Posted by Russell Daniels on April 01, 2019 at 4:37 PM
It's been a busy week for Open Primaries. Here's what's going on around the country:
The USC Schwarzenegger Institute has just released a ground-breaking series of white papers by Charles Munger Jr. that take a comprehensive, data-driven look at the effects of California’s adoption of top two open primaries on its politics.
Munger demonstrates that California’s top two open primary is delivering productive reforms on a wide range of electoral and political fronts including creating greater competition, greater public interest, increased access for independent voters (25.5% of registered voters), and greater accountability between voters and their elected representatives.
Some key findings include:
- The top-two primary system creates an opportunity for more voters to participate and vote for any candidate, including no-party preference voters.
- The top-two primary has led to increased electoral competition.
- The sequence of two rounds has allowed for the candidate who would have lost a closed party primary to advance and win the general election.
- Under the top-two primary, almost all voters participate in same-party general elections.
- Minor or third parties in California have done as well before and after the implementation of the top-two primary.
- Top two open primaries do not favor one party over the other. In 458 of 459 legislative elections held from 2012 to 2016, the general election winner reflected the partisanship of the constituency.
"One argument opponents of California's open primary have put forth is that the top two system is flawed because it does not guarantee that a Democrat and a Republican face off in November. This research exposes that it is the partisan system that fails by that measure. Nationally, Democrats and Republican legislative candidates face off in general elections 61% of the time. 39% of races feature just one candidate on the ballot. In California, a Democrat and a Republican face off 75% of the time, 14% higher than the national average. And the other 25% of races are highly competitive D on D, R on R, or independent v. D or R races. In California, races are fiercely competitive. In states using the outdated partisan primary system, almost 4 in 10 legislators face no opposition on the November ballot. That's a disgrace and it exposes why Democratic and Republican insiders are so keen to discredit the top two system. They don't favor increased competition."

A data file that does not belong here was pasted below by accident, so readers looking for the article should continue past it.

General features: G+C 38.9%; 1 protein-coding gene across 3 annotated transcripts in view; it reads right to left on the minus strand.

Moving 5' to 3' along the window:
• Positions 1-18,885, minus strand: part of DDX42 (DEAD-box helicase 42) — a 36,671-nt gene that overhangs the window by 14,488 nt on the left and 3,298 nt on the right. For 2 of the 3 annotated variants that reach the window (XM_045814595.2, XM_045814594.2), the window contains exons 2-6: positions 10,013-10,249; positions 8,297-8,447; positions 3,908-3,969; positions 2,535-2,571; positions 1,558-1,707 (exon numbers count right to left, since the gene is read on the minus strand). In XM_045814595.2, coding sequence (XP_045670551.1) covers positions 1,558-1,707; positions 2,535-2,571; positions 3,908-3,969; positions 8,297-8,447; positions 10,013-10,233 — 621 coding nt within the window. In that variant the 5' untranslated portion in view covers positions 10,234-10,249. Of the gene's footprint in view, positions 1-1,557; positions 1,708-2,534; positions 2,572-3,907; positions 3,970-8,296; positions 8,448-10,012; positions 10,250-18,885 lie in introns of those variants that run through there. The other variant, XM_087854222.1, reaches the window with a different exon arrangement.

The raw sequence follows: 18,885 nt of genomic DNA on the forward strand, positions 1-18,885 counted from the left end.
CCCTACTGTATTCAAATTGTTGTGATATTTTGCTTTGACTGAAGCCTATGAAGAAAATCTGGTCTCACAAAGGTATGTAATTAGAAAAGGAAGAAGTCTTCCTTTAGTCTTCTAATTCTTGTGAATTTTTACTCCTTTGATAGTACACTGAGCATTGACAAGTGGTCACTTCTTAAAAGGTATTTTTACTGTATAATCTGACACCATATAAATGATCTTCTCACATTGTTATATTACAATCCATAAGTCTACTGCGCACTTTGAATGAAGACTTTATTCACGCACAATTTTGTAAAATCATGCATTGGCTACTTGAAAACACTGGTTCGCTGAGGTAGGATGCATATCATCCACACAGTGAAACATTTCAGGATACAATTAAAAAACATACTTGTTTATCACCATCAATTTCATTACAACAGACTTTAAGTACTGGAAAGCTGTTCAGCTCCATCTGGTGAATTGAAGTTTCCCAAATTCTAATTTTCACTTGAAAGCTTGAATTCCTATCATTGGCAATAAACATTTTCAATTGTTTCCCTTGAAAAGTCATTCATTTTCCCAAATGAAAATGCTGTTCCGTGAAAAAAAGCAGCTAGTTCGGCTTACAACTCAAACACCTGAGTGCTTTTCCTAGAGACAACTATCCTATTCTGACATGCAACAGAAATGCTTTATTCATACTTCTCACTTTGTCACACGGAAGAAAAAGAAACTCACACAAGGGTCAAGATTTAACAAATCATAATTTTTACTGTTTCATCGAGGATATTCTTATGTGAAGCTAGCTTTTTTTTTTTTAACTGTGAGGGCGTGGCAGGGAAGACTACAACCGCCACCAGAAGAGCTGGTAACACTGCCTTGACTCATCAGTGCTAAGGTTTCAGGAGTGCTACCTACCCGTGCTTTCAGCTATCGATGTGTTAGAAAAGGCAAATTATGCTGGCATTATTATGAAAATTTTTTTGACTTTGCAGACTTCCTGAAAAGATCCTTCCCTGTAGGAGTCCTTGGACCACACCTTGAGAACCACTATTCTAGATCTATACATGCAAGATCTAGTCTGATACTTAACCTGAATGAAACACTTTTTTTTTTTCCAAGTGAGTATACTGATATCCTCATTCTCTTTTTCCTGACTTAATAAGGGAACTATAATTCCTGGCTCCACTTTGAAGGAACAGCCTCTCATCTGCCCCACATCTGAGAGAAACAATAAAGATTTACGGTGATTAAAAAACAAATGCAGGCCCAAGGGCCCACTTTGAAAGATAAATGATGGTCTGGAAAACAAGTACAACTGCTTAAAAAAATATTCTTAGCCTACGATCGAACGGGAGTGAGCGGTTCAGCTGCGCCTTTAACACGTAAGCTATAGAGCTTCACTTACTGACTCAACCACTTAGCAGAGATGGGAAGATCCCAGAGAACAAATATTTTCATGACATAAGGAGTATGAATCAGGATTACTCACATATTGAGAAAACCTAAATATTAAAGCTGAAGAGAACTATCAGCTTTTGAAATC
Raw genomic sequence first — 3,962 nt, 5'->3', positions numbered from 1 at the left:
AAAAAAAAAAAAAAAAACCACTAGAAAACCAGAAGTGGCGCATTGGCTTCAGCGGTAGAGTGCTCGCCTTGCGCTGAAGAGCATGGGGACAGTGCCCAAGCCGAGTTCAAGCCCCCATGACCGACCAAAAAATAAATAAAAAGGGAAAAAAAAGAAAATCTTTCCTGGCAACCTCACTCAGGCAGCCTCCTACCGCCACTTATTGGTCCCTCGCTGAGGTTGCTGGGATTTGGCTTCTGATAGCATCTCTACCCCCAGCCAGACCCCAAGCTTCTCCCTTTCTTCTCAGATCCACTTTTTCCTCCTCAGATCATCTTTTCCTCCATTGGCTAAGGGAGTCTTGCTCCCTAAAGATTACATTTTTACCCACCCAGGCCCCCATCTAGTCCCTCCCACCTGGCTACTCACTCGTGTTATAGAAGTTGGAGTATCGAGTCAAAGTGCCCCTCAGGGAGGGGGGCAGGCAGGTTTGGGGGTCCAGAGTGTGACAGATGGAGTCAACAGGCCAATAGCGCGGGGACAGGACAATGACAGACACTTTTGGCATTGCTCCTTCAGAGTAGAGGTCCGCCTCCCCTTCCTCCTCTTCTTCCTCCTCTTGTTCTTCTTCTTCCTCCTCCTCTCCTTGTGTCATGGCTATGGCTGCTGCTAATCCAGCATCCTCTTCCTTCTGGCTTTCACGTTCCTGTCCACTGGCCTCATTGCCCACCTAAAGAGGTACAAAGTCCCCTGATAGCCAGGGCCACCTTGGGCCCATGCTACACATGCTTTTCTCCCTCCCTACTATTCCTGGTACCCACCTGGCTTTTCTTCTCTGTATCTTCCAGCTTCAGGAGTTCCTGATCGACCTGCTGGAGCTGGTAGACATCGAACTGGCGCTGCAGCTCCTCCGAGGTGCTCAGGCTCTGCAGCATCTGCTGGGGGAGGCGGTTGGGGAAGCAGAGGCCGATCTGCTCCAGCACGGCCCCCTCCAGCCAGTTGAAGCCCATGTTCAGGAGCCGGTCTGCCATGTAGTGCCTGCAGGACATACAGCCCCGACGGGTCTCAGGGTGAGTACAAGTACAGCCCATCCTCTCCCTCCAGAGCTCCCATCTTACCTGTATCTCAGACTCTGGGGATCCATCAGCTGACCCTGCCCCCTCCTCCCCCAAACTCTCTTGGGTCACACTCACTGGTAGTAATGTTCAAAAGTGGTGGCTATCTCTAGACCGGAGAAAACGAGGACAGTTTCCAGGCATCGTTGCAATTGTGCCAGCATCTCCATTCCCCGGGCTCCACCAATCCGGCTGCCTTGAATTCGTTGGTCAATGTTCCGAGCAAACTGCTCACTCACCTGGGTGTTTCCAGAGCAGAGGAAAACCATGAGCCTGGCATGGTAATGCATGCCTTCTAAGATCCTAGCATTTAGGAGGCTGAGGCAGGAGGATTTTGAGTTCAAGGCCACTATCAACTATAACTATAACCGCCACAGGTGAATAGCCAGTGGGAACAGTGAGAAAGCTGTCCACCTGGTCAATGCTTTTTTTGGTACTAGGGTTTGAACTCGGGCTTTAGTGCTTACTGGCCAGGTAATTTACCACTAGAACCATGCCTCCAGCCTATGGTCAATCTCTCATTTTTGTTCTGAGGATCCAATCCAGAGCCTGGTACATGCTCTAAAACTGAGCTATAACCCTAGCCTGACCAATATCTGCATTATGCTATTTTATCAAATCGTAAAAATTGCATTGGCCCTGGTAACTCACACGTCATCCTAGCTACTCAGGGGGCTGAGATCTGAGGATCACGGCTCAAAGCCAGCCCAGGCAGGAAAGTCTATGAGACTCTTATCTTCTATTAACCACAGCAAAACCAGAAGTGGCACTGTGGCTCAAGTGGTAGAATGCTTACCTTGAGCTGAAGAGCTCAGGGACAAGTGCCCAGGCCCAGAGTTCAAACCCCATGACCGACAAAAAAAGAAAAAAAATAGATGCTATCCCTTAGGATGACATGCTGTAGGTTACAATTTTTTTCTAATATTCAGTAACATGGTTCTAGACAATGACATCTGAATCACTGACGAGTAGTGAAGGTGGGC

-John Opdycke, President of Open Primaries
Munger’s data-driven analysis exposes the inaccurate talking points that have been repeated as truth for years by establishment opponents in both parties. The top two system is working for the voters of California!
- David Ellis: Open Primaries Should be Open to All
- Will Bernie Sanders support open presidential primaries for 2020? Video
- Dr. Jessie Fields: American History is Black History: Overcoming the Politics of Division
- David Dodson: The advantage of open primaries in Wyoming. Video
- OP President John Opdycke appears on podcast: An Open Conversation on Closed Primaries
- Colbert takes on partisanship and the failure of the two major parties:Video